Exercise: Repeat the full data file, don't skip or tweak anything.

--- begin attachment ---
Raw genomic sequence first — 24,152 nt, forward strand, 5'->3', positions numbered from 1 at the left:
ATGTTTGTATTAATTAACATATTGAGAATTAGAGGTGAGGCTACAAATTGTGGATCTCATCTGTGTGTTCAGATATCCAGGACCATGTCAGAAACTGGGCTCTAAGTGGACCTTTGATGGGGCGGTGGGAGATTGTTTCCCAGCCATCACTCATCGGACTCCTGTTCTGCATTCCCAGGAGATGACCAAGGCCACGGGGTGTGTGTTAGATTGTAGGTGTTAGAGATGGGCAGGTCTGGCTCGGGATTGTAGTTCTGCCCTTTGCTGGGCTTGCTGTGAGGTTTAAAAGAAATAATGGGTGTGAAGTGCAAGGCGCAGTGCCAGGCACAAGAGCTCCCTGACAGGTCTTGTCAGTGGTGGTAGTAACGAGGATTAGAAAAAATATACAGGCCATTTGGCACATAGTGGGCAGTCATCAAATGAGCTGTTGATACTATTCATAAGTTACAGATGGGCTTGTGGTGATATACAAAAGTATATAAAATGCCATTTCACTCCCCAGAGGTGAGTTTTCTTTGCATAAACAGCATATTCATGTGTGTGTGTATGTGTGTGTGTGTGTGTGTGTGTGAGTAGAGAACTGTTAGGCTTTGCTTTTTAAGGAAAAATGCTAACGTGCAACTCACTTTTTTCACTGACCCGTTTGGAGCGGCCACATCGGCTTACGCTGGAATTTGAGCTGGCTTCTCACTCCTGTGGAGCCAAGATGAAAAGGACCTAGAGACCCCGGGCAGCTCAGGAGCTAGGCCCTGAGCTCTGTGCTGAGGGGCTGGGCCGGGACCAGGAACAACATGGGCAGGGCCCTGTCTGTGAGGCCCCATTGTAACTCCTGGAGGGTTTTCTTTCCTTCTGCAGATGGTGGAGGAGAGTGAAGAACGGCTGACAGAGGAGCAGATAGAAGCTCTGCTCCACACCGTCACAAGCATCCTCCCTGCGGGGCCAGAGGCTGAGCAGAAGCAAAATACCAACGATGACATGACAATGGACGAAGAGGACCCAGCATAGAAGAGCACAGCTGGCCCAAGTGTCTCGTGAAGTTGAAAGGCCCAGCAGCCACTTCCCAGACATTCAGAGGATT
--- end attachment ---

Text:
Raw genomic sequence first — 24,152 nt, forward strand, 5'->3', positions numbered from 1 at the left:
ATGTTTGTATTAATTAACATATTGAGAATTAGAGGTGAGGCTACAAATTGTGGATCTCATCTGTGTGTTCAGATATCCAGGACCATGTCAGAAACTGGGCTCTAAGTGGACCTTTGATGGGGCGGTGGGAGATTGTTTCCCAGCCATCACTCATCGGACTCCTGTTCTGCATTCCCAGGAGATGACCAAGGCCACGGGGTGTGTGTTAGATTGTAGGTGTTAGAGATGGGCAGGTCTGGCTCGGGATTGTAGTTCTGCCCTTTGCTGGGCTTGCTGTGAGGTTTAAAAGAAATAATGGGTGTGAAGTGCAAGGCGCAGTGCCAGGCACAAGAGCTCCCTGACAGGTCTTGTCAGTGGTGGTAGTAACGAGGATTAGAAAAAATATACAGGCCATTTGGCACATAGTGGGCAGTCATCAAATGAGCTGTTGATACTATTCATAAGTTACAGATGGGCTTGTGGTGATATACAAAAGTATATAAAATGCCATTTCACTCCCCAGAGGTGAGTTTTCTTTGCATAAACAGCATATTCATGTGTGTGTGTATGTGTGTGTGTGTGTGTGTGTGTGAGTAGAGAACTGTTAGGCTTTGCTTTTTAAGGAAAAATGCTAACGTGCAACTCACTTTTTTCACTGACCCGTTTGGAGCGGCCACATCGGCTTACGCTGGAATTTGAGCTGGCTTCTCACTCCTGTGGAGCCAAGATGAAAAGGACCTAGAGACCCCGGGCAGCTCAGGAGCTAGGCCCTGAGCTCTGTGCTGAGGGGCTGGGCCGGGACCAGGAACAACATGGGCAGGGCCCTGTCTGTGAGGCCCCATTGTAACTCCTGGAGGGTTTTCTTTCCTTCTGCAGATGGTGGAGGAGAGTGAAGAACGGCTGACAGAGGAGCAGATAGAAGCTCTGCTCCACACCGTCACAAGCATCCTCCCTGCGGGGCCAGAGGCTGAGCAGAAGCAAAATACCAACGATGACATGACAATGGACGAAGAGGACCCAGCATAGAAGAGCACAGCTGGCCCAAGTGTCTCGTGAAGTTGAAAGGCCCAGCAGCCACTTCCCAGACATTCAGAGGATT